Mike Piazza hits a pair of homeruns, makes a leaping catch and tagged out Brad Wilkerson at the plate in the seventh and we're supposed to get how he dragged his feet to help his team two seasons in a row by learning how to play first base? Are we supposed to develop amnesia about his thousands of two-hop throws to second and the weakest catcher's arm in baseball?

I'm not buying it.

The Washington Nationals deserve to be in last place. That's where everyone picked them to finish this season and that is where they belong. Frank Robinson has been auditioning his minor league players and reserves for the last three games. Why is sweeping the Nats and dropping them into last place suddenly such a big deal?

And Piazza's numbers, when you consider his age and how many games he missed this season, 17 homers and 61 RBIs with a .258 batting average, isn't worse than average, really. Problem is, he's got the throwing arm of an 80 year old woman and since he couldn't be arsed to ever bother learning another position, the only place he belongs is where he belonged the last two seasons: DHing in the American League, out of harm's way, reaching 400 career dingers, doing the one thing he always did well, hit. He didn't belong with the Mets this season and he has no business catching, regardless of what his career offensive numbers might delude the world into believing. Let us not forget, Mike Piazza was always just a crap catcher who hit well --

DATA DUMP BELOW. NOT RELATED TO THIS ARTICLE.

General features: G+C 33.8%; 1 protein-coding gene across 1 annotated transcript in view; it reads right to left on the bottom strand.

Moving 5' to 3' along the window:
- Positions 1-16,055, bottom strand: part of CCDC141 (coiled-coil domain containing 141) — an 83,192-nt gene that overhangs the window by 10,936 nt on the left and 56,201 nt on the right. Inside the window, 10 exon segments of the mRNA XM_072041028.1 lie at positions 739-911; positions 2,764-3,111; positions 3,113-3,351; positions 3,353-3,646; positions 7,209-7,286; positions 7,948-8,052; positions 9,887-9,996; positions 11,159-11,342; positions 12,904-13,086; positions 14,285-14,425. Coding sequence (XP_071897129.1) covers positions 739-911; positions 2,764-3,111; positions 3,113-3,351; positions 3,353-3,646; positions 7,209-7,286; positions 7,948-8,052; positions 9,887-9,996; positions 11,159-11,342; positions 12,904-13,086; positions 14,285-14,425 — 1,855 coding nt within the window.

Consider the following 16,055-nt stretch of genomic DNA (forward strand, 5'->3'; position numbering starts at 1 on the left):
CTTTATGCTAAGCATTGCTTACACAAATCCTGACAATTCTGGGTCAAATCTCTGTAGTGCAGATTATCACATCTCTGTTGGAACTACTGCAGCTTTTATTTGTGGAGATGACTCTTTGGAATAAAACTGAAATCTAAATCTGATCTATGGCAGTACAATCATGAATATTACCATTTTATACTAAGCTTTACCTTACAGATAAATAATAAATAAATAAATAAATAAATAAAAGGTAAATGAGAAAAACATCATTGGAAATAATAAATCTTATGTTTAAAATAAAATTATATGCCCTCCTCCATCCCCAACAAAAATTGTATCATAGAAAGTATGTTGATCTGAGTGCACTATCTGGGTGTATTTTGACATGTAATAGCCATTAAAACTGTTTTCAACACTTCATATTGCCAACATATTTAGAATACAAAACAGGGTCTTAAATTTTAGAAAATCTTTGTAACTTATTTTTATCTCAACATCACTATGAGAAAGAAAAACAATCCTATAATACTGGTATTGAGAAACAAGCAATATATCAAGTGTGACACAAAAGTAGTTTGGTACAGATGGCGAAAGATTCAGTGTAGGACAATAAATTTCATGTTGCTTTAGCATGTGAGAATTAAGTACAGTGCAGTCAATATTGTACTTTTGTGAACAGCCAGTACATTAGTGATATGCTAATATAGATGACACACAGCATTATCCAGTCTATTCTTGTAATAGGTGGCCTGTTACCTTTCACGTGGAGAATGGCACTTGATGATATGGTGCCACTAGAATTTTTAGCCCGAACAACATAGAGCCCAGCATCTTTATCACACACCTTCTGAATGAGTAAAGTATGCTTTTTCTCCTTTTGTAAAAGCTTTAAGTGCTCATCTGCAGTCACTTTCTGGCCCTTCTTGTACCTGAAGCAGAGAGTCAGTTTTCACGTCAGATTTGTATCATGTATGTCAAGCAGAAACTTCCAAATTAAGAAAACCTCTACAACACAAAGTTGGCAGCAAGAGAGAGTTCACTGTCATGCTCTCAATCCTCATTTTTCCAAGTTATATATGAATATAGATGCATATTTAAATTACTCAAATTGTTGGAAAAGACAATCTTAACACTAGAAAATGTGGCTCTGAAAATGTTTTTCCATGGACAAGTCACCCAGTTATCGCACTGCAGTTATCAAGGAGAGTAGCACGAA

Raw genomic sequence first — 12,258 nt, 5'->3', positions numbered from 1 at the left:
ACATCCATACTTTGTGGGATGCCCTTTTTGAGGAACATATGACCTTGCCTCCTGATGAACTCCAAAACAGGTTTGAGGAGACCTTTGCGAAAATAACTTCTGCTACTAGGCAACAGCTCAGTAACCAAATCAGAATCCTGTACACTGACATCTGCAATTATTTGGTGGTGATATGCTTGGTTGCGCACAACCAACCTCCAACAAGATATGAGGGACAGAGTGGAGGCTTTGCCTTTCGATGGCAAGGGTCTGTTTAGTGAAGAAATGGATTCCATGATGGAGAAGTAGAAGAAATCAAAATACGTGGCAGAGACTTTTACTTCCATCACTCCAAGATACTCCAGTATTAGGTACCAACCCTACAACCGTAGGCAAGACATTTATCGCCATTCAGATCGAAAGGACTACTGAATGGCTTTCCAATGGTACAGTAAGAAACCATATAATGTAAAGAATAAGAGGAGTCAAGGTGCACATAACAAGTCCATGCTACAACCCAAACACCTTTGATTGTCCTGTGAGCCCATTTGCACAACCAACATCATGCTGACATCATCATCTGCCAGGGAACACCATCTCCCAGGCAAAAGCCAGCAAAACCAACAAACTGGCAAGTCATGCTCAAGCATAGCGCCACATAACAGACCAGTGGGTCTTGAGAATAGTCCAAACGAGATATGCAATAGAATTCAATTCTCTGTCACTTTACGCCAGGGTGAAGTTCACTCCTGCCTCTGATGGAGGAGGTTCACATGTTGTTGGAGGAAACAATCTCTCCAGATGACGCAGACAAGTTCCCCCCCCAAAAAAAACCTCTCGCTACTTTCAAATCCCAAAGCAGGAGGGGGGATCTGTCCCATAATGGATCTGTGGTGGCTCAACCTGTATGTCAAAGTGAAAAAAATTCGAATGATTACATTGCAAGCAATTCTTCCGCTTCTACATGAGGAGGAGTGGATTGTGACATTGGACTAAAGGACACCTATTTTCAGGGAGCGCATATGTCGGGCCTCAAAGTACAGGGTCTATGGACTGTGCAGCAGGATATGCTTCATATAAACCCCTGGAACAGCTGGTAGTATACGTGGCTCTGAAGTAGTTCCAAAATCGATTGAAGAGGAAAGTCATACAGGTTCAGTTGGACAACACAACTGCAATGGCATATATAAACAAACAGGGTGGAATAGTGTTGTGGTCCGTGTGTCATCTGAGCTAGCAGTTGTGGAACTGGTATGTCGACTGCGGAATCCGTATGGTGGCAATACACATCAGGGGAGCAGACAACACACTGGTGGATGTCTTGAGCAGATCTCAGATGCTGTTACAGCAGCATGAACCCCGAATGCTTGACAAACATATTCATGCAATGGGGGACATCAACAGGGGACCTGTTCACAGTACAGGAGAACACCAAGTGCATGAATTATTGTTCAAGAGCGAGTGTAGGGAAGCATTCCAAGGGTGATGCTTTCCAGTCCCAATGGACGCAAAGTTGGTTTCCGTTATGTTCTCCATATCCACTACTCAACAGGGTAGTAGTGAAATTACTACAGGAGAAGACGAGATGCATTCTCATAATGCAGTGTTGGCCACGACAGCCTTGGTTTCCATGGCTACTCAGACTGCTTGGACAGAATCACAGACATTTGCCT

What we can get excited about is Aaron Heilman's two saves in three games.

Yes, we've all heard Aaron Heilman wants to be a starter, not a closer, but the Mets are chockablock with starters whilst the glaring deficiency in a closer cost them all season. Let him go to the Dominican League and practice closing and if he doesn't want to do that, trade him to the KC Royals and let him start there. We need a closer and Heilman is the man to do it.

David Wright has now driven in 95 runs with seven remaining games to crack 100. His homer in the 8th last night was his 23rd of the season and think about this for a moment - he also hit his 42nd double of the season.

It's also time to begin to wonder who Mike Jacobs really is and where he belongs.

Is a .276 batting average, 6 doubles and 7 homers in 76 at-bats and a .353 on-base average enough of an audition at first base to make a decision? 2 errors over 200 total chances and a .995 fielding percentage at first base is better than Offerman, Woodward and Marlon Anderson have done there and exactly the same as Mientkiewicz did there only with a much less repulsive bat.

So what does the Met braintrust whisper? Let's move him to catcher...

What's wrong with Ramon Castro? He threw out 50% of baserunners trying to steal on him. He hit a respectable .250 with 8 homers and 16 doubles in 200 at-bats. Oh he's no Mike Piazza at the plate, let's break out the goddamned violins, but hey, he throws runners out. He's a defensive asset.

Rather than have little wet dreams over what sort of first baseman we can overpay for, why not leave Jacobs at first? Why not make Castro the starting catcher?

What we should be worrying about is finding a second baseman and a pair of outfielders to sandwich around Carlos Beltran.

What's this blasphemy??

What about Cameron and Floyd you say?